WASHINGTON — As a congressional subcommittee considers the reauthorization of an act that provides funding for career and technical education (CTE) programs, professionals in the field are emphasizing the need to get K-12 students interested in CTE earlier — both in and out of the classroom.
Millions of postsecondary students enroll in CTE programs each year. In 2011-12, nearly 70 percent of all students enrolled in undergraduate degree or certificate programs sought a certificate or degree in a CTE field, according to a report from the U.S. Department of Education.
But witnesses at a House Education and the Workforce Committee hearing last week said many young people still do not see CTE as a viable career path.
“We’ve created a culture that says if you want to be successful, you graduate from high school, you go directly into a four-year university, you get a degree and you go to work,” said Tim Johnson, director of government relations for the National Center for Construction Education and Research. “And I think that there are so many more pathways.”
They called for reauthorization of the Carl D. Perkins Career and Technical Education Act, which provides more than $1.1 billion each year to support CTE programs. The act has not been reauthorized since 2006.
Youth development programs such as SkillsUSA, which partners with thousands of schools across the country to prepare students for careers in technical, skilled and services fields, are working to engage students in CTE.
One way the program does that is by hosting local, state and national competitions, in areas ranging from plumbing to culinary arts, that allow students to build confidence and hone their technical skills.
“We’re positioning ourselves to be an answer for the skills gap,” said Jane DeShong Short, communications manager for SkillsUSA. “Not the only answer, but certainly an answer.”
Participants said SkillsUSA activities such as competitions, career fairs and job shadowing exposed them to employers more often than other CTE students, according to a survey conducted last spring by SkillsUSA, the Manufacturing Institute and the Educational Research Center of America.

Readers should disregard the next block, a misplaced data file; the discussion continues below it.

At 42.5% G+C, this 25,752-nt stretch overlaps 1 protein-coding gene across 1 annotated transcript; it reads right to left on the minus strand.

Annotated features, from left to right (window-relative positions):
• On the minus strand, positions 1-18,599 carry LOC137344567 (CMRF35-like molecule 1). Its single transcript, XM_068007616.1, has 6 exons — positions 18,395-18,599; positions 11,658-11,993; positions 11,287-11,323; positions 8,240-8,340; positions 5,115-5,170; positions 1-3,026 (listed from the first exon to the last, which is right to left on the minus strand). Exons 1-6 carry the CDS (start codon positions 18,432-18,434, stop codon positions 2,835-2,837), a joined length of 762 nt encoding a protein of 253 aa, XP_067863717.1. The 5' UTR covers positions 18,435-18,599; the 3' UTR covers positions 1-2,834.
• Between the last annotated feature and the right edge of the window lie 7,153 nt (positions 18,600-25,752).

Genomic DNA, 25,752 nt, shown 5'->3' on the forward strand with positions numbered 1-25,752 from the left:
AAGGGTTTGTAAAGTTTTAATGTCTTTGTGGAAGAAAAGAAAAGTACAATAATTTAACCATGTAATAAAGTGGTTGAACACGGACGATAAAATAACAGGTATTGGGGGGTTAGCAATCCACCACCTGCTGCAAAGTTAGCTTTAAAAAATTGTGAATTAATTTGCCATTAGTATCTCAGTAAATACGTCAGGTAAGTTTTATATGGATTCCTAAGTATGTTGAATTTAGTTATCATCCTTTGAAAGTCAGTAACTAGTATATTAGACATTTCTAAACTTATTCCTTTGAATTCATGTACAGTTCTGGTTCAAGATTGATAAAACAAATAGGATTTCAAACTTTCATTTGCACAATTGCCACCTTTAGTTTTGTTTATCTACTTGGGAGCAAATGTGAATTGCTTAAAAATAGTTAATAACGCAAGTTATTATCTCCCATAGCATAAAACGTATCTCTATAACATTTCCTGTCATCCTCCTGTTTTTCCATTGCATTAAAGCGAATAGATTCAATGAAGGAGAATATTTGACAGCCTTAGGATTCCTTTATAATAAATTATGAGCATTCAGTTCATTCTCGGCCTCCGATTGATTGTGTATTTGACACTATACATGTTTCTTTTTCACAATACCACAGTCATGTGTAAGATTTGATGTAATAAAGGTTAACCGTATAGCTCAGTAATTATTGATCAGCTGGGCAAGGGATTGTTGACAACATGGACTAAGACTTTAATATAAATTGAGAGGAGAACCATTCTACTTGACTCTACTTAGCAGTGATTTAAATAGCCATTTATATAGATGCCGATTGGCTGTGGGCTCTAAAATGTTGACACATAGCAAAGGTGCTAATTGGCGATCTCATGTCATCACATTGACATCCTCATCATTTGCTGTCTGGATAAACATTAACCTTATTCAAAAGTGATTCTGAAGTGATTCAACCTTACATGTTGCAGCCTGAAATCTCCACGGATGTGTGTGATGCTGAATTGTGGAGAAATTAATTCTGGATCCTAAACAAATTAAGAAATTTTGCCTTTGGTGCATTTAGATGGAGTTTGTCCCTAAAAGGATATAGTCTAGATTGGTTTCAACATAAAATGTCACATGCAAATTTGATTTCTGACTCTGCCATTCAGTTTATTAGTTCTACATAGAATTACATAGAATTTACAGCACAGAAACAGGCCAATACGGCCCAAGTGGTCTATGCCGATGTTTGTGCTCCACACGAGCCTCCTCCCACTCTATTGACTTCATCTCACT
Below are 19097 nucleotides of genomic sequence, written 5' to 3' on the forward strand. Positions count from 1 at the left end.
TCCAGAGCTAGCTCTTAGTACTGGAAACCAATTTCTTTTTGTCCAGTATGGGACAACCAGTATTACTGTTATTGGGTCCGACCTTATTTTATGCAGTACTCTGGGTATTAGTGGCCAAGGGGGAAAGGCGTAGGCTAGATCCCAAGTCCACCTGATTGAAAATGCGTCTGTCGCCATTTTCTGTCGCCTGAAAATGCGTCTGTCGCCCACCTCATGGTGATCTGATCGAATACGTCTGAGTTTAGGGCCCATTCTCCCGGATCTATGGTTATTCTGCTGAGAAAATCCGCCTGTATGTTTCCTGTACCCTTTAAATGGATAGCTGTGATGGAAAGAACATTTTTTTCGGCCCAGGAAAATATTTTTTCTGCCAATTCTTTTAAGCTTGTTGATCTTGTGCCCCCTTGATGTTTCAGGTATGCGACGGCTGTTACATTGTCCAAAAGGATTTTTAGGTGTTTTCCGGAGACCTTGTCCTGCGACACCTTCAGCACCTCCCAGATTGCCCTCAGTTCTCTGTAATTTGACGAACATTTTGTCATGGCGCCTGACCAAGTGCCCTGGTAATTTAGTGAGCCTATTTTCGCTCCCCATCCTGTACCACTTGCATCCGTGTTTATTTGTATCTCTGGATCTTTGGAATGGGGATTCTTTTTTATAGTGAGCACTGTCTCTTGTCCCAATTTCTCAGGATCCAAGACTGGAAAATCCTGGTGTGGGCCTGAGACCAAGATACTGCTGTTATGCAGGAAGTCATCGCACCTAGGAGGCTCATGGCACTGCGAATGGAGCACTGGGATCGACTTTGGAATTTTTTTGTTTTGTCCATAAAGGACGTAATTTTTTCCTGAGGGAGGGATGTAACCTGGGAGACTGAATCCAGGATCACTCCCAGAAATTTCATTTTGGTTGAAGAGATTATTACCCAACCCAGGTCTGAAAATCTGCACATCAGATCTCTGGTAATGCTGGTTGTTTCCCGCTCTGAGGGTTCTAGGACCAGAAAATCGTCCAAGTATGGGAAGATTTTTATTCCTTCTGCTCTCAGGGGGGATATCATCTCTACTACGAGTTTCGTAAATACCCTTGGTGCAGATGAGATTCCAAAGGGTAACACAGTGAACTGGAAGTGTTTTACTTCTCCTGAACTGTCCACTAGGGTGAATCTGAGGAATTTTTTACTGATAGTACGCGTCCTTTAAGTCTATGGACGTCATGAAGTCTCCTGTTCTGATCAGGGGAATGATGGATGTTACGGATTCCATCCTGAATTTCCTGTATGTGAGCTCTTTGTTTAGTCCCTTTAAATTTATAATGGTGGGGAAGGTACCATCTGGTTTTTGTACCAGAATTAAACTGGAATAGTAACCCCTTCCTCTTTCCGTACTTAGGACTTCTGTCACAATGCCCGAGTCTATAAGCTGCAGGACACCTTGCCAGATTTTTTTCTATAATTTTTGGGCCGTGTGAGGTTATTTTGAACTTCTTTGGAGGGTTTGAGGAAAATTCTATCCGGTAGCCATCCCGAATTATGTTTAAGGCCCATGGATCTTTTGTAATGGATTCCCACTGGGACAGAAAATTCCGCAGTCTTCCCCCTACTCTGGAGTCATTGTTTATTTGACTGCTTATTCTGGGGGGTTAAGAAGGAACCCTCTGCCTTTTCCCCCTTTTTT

The survey also found that more than 60 percent of participants in Career and Technical Student Organizations (CTSOs), such as SkillsUSA, felt their career path was more clear because of CTE, compared to 40 percent of CTE students who did not participate in CTSOs.
SkillsUSA supports increasing funding to its state chapters to its pre-sequestration level, before spending cuts in 2013, Short said. The chapters receive federal funding provided under the Perkins Act.
“That student engagement piece is what I think is missing in a lot of K-12 systems … that validation of, ‘Why is it important that I learn this academic knowledge?’” said Douglas Major, hearing witness and the superintendent and CEO of Meridian Technology Center, a CTE program in Oklahoma. “But when they’re able to put that into some real-world use, then it makes sense to those students.”
Major mentioned SkillsUSA and FIRST, a nonprofit that aims to build science, technology, engineering and math skills in young people through robotics competitions, as examples of programs that are doing a good job of that.
CTE is attracting significant interest from policymakers, educators and employers because of its direct tie to closing the skills gap, said Sean Lynch, legislative and public affairs manager for the Association for Career and Technical Education.
“We are more than six years into the so-called [recession] recovery, yet millions of Americans continue to struggle with finding a good-paying job,” said Rep. Todd Rokita, R-Indiana, during the hearing. “Meanwhile, industries critical to our economy … have jobs to fill and not enough qualified applicants to fill them.”
Major said he would like to see more funding to help expose middle school students to different career options so they can choose the path that’s right for them.
“Too often, children in middle school are unable to see how that formal education will affect their future,” he said. “So if we have the flexibility to provide more career exploration, more career guidance, in those middle school levels, I think, in the long run, it will help with our high school success and our high school graduation rates.”
Field trips and job shadowing through after-school programs could also be helpful in making students aware of CTE, said Deneece Huftalin, president of Salt Lake Community College in Utah and another witness at the hearing.
“If you walked through [the] Boeing [plant] and watched that horizontal fin be assembled, you’d go crazy as a young person,” she said. “And you’d know what it looked like to be an advanced manufacturer.
“To take them into the field … whether it’s automotive, or whether it’s health sciences, I just think that’s really important for them to see and feel and smell and really tactically experience that.”
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